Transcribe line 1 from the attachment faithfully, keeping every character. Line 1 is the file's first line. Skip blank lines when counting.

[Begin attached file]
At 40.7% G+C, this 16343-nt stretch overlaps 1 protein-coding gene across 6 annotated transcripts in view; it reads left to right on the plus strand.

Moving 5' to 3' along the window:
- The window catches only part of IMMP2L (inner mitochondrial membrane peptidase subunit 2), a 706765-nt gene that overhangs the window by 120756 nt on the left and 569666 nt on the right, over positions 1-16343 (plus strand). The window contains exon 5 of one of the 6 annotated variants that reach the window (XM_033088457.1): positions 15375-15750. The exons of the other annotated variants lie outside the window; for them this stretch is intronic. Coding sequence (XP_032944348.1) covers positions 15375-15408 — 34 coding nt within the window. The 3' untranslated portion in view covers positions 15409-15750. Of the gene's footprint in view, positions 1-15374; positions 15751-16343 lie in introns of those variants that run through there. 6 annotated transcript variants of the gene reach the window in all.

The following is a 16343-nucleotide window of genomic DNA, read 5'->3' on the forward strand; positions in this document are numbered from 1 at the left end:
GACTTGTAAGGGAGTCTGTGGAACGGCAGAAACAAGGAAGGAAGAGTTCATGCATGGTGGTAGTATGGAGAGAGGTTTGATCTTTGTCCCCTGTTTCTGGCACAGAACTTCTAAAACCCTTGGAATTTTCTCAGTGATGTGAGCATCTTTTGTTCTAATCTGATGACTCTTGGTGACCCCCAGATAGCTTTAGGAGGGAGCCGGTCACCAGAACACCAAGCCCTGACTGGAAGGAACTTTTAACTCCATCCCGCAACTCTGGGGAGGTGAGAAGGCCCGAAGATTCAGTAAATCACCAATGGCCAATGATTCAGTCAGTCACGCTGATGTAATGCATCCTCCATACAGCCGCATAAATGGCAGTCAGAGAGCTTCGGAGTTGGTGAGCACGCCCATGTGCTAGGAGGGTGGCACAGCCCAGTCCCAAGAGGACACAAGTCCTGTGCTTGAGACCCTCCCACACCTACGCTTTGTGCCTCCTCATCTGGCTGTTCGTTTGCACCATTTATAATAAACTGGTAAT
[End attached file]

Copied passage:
At 40.7% G+C, this 16343-nt stretch overlaps 1 protein-coding gene across 6 annotated transcripts in view; it reads left to right on the plus strand.